People who want cities to succeed post-COVID should be heartened by the news out of New Orleans: a spunky, no-holds-barred movement to boot the second-term mayor, LaToya Cantrell, out of office.
The “No LaToya” recall campaign may be New Orleans’ last chance to avoid reaching a tipping point. It’s still missing 15% of its tourist jobs, and crime is rampant: A random attacker stabbed two people Saturday in the French Quarter.
The United States has had a bad time since 2020, but New Orleans has really had a bad time. This year, 203 people have been murdered, a third above last year and more than double the pre-COVID level.
The killings bring the murder rate to an unheard-of high. In a city with a population shy of 400,000, the current pace is an annual murder rate of 70 per 100,000, multiple times the national average.
Most of the victims are black men and boys. But this year’s fatalities also include a middle-aged woman dragged to her death by four carjacking teens and a 17-year-old girl killed by a stray bullet.
Cops are deserting the force by the hundreds.
So if you were the mayor, what would you do?
This summer, as killings plagued every weekend, Cantrell took not one but two “work” trips: Switzerland and France. She splashed out — well, the taxpayer did — $30,000 for business- and first-class upgrades, despite city rules against it.
This absurd profligacy made national news — but it’s not primarily what the “No LaToya” movement is about.
Eileen Carter, a key recall organizer who worked for Cantrell’s administration as digital-media manager, has a 10-minute litany of Cantrell’s failings, from mismanagement of city funds to street lights that don’t work to streets that are one big pothole. “People can’t even drive down their street,” she tells me. “Our streets are absolutely terrible.”
The mayor, Carter points out, “went to the climate mayors’ event in Houston” recently and “talked about how she’s focused on infrastructure.” But “you can see the uncompleted projects” everywhere.
Clearly, though, crime is paramount. “You can just put that everywhere,” Carter says. “We are now the murder capital of the nation. People are scared in their houses by 7 p.m., especially women. . . . We have our neighbors, friends, brothers, cousins driving us to get gas.”
That’s why the reason Cantrell gave for upgrading to first class rankles. “She claims she has to fly in first class because she’s a black woman, for her safety,” Carter says, “when the black women in her city are dying.”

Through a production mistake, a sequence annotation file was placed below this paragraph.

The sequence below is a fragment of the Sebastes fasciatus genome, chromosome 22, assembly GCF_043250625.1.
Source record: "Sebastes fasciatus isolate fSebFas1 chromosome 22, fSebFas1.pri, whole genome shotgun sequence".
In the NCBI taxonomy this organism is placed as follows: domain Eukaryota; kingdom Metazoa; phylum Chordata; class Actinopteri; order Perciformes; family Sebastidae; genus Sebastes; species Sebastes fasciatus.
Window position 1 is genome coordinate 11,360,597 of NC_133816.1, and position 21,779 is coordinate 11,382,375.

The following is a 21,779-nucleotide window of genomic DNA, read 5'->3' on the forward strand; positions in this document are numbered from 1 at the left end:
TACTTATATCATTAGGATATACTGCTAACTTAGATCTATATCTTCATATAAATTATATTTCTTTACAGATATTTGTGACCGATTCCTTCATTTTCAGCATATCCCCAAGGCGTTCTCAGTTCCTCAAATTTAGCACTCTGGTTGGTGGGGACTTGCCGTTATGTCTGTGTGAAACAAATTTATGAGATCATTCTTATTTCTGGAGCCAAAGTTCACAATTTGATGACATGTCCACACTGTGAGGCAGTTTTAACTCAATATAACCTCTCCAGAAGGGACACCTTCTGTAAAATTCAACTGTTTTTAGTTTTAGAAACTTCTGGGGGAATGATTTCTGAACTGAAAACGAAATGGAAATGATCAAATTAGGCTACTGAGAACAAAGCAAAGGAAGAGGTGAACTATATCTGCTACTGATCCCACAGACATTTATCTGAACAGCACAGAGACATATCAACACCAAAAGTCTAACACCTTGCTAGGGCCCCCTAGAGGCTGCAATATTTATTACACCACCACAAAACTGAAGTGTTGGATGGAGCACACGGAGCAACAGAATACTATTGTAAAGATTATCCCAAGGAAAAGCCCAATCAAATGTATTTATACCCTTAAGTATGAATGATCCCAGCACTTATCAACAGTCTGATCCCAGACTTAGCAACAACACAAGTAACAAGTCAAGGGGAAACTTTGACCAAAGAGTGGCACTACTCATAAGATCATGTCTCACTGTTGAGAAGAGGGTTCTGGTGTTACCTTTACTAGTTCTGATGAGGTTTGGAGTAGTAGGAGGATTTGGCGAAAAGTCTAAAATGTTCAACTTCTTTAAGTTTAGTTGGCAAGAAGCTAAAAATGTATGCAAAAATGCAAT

Then, too, Cantrell bizarrely sat with the family of a violent teen carjacker in a courtroom last month as the judge sentenced him to probation.
People not familiar with New Orleans will say that though it’s not an amazing look to jet off to Europe when your city is quaking in fear and support a gun criminal in court rather than his crying victims, you can’t blame the mayor for the underlying woes: New Orleans is a poor city, awash in guns.
“That’s absolutely not true,” says Carter. “We had the lowest crime in 50 to 70 years” when Cantrell took office. “How do you go from the lowest literally to the highest?”
In modern times, two mayors — Marc Morial in the mid-1990s and Mitch Landrieu in the 2010s — cut violent crime sharply, with Morial slashing the murder rate by two-thirds, largely through community policing.
Cities with easy access to guns, like Houston and Atlanta, have much lower murder rates than New Orleans.
Crime goes up when the city has a mayor who doesn’t care. “The police aren’t leaving because of money,” Carter says. “They’re leaving because of the oppressive leadership and management.”
Cantrell claims the recall movement is a racist, sexist, Fox News conspiracy. But this is a grassroots recall, racially diverse. “I’m a black woman, just like her,” says Carter. “The black women in the city of New Orleans are over it.”
Rather than “divide and conquer,” the recall is uniting people: “independents, no party, Democrats, Republicans, uptown, downtown.”
The recall has a tough task. Volunteers have until February to gather signatures from 20% of the population. But a poll shows more than half of voters support it.
The effort is giving people something missing: energy. Volunteers host signing parties. “We really feel, like, hope,” says Carter. “It’s really been kind of like Mardi Gras.”
Nicole Gelinas is a contributing editor to the Manhattan Institute’s City Journal.